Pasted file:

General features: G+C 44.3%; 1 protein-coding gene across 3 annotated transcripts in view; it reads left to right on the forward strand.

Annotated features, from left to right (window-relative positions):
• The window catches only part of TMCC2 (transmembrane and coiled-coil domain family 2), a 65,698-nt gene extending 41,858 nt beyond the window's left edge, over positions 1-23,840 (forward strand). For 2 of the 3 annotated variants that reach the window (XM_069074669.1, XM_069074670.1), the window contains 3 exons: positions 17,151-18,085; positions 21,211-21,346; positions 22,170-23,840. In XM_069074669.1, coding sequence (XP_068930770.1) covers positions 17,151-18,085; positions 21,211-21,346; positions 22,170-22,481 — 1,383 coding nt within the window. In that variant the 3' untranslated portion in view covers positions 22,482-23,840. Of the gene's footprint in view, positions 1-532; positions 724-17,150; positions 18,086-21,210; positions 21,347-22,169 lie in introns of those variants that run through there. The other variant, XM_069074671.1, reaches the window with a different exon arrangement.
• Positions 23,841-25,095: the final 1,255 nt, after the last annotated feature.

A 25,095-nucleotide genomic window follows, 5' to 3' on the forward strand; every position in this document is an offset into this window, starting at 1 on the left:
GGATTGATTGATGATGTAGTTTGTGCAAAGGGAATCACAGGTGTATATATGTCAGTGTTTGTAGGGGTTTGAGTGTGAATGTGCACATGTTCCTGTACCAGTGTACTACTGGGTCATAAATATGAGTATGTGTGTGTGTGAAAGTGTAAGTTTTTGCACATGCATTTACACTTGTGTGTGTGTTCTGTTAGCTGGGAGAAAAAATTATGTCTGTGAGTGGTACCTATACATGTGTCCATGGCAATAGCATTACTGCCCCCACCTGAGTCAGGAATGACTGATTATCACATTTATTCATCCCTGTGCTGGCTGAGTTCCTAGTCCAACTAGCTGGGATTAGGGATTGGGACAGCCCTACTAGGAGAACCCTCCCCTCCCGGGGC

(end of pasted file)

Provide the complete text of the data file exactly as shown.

General features: G+C 44.3%; 1 protein-coding gene across 3 annotated transcripts in view; it reads left to right on the forward strand.

Annotated features, from left to right (window-relative positions):
• The window catches only part of TMCC2 (transmembrane and coiled-coil domain family 2), a 65,698-nt gene extending 41,858 nt beyond the window's left edge, over positions 1-23,840 (forward strand). For 2 of the 3 annotated variants that reach the window (XM_069074669.1, XM_069074670.1), the window contains 3 exons: positions 17,151-18,085; positions 21,211-21,346; positions 22,170-23,840. In XM_069074669.1, coding sequence (XP_068930770.1) covers positions 17,151-18,085; positions 21,211-21,346; positions 22,170-22,481 — 1,383 coding nt within the window. In that variant the 3' untranslated portion in view covers positions 22,482-23,840. Of the gene's footprint in view, positions 1-532; positions 724-17,150; positions 18,086-21,210; positions 21,347-22,169 lie in introns of those variants that run through there. The other variant, XM_069074671.1, reaches the window with a different exon arrangement.
• Positions 23,841-25,095: the final 1,255 nt, after the last annotated feature.

A 25,095-nucleotide genomic window follows, 5' to 3' on the forward strand; every position in this document is an offset into this window, starting at 1 on the left:
GGATTGATTGATGATGTAGTTTGTGCAAAGGGAATCACAGGTGTATATATGTCAGTGTTTGTAGGGGTTTGAGTGTGAATGTGCACATGTTCCTGTACCAGTGTACTACTGGGTCATAAATATGAGTATGTGTGTGTGTGAAAGTGTAAGTTTTTGCACATGCATTTACACTTGTGTGTGTGTTCTGTTAGCTGGGAGAAAAAATTATGTCTGTGAGTGGTACCTATACATGTGTCCATGGCAATAGCATTACTGCCCCCACCTGAGTCAGGAATGACTGATTATCACATTTATTCATCCCTGTGCTGGCTGAGTTCCTAGTCCAACTAGCTGGGATTAGGGATTGGGACAGCCCTACTAGGAGAACCCTCCCCTCCCGGGGC